Träume – Introduction by Jenufa Gleich

Wagner is a controversial figure. As the granddaughter of holocaust survivors, some may struggle with my collaboration. I believe that Wagner’s compositions transcend borders, governments, religions and ideologies, time and space.

Wagner the man had his flaws and his darkness within the environment in which he lived, but he was also capable of channelling something ethereal and heavenly through his art. His music brings us through the darkness and into the light, a light which we hope to share with you in this recording.

I trained in the Italian tradition of Bel Canto, an era that influenced Wagner greatly. This is strongly reflected in his early compositions, especially in Die Feen, where you can hear his admiration for the florid, flexible style of singing. There are also distinct moments of it in Brünnhilde’s intimate passages in Siegfried, as well as in Tannhäuser and other later works. For me, that is an element of Wagner that is often overlooked today and something we endeavoured to explore.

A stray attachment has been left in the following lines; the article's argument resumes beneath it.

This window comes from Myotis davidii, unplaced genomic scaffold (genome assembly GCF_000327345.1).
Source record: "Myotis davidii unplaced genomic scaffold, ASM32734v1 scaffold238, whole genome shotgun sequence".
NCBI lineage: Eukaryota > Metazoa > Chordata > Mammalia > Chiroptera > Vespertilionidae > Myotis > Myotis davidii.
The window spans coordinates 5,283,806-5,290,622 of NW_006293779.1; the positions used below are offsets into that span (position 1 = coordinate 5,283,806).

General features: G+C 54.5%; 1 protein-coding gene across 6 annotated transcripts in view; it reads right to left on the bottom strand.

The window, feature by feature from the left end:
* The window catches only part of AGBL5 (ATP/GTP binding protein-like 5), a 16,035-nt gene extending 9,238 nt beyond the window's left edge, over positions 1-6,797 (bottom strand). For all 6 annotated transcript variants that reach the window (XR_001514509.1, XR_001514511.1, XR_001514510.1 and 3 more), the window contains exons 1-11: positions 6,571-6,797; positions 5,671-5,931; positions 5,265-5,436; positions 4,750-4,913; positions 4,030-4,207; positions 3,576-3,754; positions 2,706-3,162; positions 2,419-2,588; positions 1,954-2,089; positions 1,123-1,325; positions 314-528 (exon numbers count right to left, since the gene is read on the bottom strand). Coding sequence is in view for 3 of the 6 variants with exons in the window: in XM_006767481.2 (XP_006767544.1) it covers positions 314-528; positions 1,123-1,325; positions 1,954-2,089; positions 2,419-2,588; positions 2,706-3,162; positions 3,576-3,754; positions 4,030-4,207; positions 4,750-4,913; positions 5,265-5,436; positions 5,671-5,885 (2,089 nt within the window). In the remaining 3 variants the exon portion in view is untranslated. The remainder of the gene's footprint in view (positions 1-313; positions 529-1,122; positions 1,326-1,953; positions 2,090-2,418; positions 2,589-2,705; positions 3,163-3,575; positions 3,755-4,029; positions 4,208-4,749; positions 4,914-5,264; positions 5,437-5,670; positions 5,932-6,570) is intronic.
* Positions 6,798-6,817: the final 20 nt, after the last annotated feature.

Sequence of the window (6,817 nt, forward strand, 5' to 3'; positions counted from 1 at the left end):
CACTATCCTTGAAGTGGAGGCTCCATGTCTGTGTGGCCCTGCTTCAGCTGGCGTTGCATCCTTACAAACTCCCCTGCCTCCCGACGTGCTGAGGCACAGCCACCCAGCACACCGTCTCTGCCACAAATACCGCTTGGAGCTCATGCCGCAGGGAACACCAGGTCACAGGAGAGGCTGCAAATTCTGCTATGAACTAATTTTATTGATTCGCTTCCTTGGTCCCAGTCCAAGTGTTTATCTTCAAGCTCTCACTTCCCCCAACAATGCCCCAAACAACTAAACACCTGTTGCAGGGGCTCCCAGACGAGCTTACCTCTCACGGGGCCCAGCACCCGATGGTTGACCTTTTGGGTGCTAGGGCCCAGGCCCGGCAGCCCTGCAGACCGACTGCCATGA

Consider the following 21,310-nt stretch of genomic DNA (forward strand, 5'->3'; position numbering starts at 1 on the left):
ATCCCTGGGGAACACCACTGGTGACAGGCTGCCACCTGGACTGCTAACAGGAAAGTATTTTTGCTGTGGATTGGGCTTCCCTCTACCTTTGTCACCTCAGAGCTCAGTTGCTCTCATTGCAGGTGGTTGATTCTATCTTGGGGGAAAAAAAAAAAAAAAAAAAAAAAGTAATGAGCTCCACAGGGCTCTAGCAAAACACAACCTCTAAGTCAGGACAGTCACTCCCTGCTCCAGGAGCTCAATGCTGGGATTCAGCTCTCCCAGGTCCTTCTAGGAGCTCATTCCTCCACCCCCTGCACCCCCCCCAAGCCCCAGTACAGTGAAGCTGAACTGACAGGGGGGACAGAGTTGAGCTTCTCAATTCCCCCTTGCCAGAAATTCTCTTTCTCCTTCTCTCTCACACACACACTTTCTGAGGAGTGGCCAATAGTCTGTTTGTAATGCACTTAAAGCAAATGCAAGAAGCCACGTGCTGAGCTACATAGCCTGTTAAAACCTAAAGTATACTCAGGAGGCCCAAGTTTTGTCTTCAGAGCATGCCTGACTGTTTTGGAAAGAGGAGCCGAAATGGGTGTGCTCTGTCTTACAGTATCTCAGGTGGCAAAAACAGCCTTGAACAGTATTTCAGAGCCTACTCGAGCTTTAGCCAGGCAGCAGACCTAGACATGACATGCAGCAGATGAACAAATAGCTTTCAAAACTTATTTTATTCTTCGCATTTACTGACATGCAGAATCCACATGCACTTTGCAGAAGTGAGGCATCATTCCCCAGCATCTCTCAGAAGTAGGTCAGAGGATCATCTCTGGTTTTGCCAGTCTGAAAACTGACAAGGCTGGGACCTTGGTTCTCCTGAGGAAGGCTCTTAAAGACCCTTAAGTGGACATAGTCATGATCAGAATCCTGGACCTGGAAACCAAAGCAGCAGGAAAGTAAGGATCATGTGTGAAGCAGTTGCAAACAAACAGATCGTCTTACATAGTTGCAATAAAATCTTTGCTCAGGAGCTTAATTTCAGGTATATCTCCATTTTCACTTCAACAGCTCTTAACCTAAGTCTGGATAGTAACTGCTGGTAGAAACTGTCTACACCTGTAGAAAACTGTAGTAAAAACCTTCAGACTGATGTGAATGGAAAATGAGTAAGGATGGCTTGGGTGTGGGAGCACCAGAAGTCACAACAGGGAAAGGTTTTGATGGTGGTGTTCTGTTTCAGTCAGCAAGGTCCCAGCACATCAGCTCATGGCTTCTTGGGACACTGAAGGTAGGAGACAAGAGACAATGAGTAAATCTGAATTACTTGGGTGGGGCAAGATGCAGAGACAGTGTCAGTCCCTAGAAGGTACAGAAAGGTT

My introduction to Wagner came in the Ring Cycle, singing Helmwige in Die Walküre and later the Third Norn in Götterdämmerung, which I had the privilege of recording with conductor Jaap Van Zweden and the Hong Kong Philharmonic (Naxos). This is my second recording of Wagner, and it was a great pleasure to collaborate with conductor Fabrice Bollon, whose sensitivity and depth guided us through this lyrical exploration of Wagner’s work. Thank you, Maestro.

I would like to include a special note of thanks to the wonderful BBC National Orchestra of Wales who brought their joy and talents every day, and to Phil Rowlands and his production team for their expert ears, knowledge and good energy.

Thanks also to my coaches David Aronson, Thomas Schmieger and Aldert Vermeulen for always guiding me to be the best that I can be. Martine Straesser, your encouragement every second of every recording day kept me healthy, nurtured and happy.

Leo Krischke at Opera4u management, thank you so much for taking care of all the logistics and the things a singer doesn’t like to deal with! Thanks too to BBC Management for your smiles and support every day, and to Mark Stone at Stone Records, a singer and CEO of this indie label who knows what it takes to do this. Special thanks to my parents and my husband who have supported me through the trials and tribulations of being an opera singer.

I’m grateful to my departed beloved teacher, Maria Farnworth, who taught me how to sing and how to live. This recording is dedicated to her.

Jenufa Gleich